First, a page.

South Carolina law requires last wills and testaments to be in writing and signed by the testator and two witnesses. The witnesses must have either seen the will signed or been assured by the testator that the signature on the document is genuine. If the testator is not able to sign their name due to illiteracy or some sort of medical condition, they can ask somebody else to sign the document for them. However, the testator must make this request in the presence of the witnesses.
Witnesses should be disinterested
The estate planning law does not specify who the witnesses should be, but it is generally a good idea for testators to select individuals who are not also beneficiaries, as this kind of conflict of interest could lead to the will being contested during probate. When a beneficiary does witness a will signing, the part of the document dealing with their inheritance is void unless a further two disinterested individuals witnessed the signing. It is also prudent to choose witnesses who will likely be available to validate the document when it is probated.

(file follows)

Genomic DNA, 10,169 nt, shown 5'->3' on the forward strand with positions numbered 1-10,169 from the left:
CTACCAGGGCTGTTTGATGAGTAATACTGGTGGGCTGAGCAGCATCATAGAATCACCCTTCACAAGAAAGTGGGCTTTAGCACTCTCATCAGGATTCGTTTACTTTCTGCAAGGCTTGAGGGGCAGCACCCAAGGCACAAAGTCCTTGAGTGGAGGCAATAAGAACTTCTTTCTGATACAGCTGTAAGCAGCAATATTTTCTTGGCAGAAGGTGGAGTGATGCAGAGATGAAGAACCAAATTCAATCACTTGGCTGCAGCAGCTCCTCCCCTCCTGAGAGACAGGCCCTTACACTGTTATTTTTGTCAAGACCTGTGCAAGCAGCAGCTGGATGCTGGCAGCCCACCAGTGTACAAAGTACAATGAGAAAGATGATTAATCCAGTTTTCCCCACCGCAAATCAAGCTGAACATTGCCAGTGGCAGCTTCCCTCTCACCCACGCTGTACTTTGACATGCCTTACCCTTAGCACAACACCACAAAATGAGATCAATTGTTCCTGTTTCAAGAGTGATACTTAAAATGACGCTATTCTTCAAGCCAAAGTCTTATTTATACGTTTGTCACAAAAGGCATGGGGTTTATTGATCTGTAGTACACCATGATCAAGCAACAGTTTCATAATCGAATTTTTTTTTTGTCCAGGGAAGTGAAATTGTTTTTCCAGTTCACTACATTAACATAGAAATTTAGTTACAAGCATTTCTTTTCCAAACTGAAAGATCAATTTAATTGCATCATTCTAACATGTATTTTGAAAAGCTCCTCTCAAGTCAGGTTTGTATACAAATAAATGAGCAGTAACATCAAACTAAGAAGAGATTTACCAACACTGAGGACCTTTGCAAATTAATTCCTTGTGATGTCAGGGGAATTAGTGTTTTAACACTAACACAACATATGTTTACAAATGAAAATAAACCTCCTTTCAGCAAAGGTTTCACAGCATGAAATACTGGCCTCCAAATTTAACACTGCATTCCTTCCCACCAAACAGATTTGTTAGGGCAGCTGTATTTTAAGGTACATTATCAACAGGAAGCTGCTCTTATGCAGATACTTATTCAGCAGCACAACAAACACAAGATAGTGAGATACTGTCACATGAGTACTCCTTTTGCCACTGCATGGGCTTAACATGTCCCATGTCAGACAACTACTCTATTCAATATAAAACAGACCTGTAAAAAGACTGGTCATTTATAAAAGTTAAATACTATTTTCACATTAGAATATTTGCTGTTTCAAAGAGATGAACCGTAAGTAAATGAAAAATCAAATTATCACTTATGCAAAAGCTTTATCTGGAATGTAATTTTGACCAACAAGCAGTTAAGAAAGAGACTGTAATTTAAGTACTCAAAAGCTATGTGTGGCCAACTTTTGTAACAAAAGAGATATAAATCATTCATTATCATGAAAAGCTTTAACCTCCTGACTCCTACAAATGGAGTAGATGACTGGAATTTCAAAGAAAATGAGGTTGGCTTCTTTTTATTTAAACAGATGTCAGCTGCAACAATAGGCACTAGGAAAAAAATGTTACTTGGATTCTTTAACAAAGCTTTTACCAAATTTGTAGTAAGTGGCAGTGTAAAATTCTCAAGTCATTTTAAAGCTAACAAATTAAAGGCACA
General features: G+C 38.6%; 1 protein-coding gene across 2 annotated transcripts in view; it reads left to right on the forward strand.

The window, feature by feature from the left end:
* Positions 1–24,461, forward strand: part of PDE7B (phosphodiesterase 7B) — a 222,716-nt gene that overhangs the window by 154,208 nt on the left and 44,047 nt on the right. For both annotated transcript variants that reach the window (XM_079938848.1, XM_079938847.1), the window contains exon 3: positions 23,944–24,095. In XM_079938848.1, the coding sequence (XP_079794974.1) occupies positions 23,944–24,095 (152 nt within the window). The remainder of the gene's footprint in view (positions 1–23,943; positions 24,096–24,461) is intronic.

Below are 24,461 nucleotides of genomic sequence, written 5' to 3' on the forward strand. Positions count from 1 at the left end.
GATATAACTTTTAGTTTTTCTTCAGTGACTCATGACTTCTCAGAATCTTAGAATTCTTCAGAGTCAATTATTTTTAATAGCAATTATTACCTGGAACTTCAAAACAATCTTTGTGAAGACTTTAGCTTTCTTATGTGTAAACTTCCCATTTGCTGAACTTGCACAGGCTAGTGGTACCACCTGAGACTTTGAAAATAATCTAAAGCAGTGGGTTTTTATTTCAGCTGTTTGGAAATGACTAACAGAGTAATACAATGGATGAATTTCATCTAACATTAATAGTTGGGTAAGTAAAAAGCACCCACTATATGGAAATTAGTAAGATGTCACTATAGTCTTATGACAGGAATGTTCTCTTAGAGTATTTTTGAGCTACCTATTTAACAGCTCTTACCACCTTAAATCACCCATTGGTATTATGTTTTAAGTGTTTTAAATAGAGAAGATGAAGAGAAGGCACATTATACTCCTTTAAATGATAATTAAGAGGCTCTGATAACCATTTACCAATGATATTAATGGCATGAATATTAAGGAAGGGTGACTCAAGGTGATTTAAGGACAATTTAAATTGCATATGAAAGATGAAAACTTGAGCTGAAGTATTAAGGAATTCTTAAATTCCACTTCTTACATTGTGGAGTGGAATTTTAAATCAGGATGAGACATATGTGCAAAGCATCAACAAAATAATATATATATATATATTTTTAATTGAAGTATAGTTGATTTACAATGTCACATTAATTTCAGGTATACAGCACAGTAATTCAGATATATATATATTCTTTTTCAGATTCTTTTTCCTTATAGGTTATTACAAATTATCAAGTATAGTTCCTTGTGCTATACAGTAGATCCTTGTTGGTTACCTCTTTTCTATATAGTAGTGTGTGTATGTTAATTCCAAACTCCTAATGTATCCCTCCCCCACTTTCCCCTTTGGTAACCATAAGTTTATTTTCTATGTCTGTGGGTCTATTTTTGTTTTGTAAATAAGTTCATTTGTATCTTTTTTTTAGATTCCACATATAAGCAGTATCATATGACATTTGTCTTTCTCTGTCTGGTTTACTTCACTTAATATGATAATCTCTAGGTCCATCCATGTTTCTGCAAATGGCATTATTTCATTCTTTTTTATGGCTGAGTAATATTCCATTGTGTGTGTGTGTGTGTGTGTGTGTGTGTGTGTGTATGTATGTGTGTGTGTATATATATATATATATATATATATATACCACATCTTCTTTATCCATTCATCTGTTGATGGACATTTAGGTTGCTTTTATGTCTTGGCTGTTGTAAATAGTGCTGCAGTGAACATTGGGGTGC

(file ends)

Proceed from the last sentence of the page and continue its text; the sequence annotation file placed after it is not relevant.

An exception to the two witness rule
There is one notable exception to the rule stating that wills in South Carolina must be witnessed by two people. This exception is made when a South Carolina resident drafted their will when they lived in another state where witnesses are not required. An exception is also made for holographic wills drafted in one of the 24 states that recognize handwritten estate planning documents. However, it could be challenging to establish that a holographic will that was not signed in front of witnesses is valid.
Legal help with estate planning
If you have put off writing your will, an attorney with experience in this area may advise you to remedy the situation, as taking care of end-of-life issues could provide you with peace of mind. An attorney could also suggest that you consider adding trusts to lower your estate tax exposure and give you more control over how your assets are distributed. Trusts could ensure that beneficiaries who have acted recklessly in the past or are struggling with substance abuse problems do not receive large lump sums, and they could also prevent loved ones from losing access to government programs like Medicaid.